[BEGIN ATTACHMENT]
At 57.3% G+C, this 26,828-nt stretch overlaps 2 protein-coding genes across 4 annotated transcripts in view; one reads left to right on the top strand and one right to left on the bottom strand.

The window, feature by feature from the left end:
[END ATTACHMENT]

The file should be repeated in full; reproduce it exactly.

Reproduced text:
At 57.3% G+C, this 26,828-nt stretch overlaps 2 protein-coding genes across 4 annotated transcripts in view; one reads left to right on the top strand and one right to left on the bottom strand.

The window, feature by feature from the left end: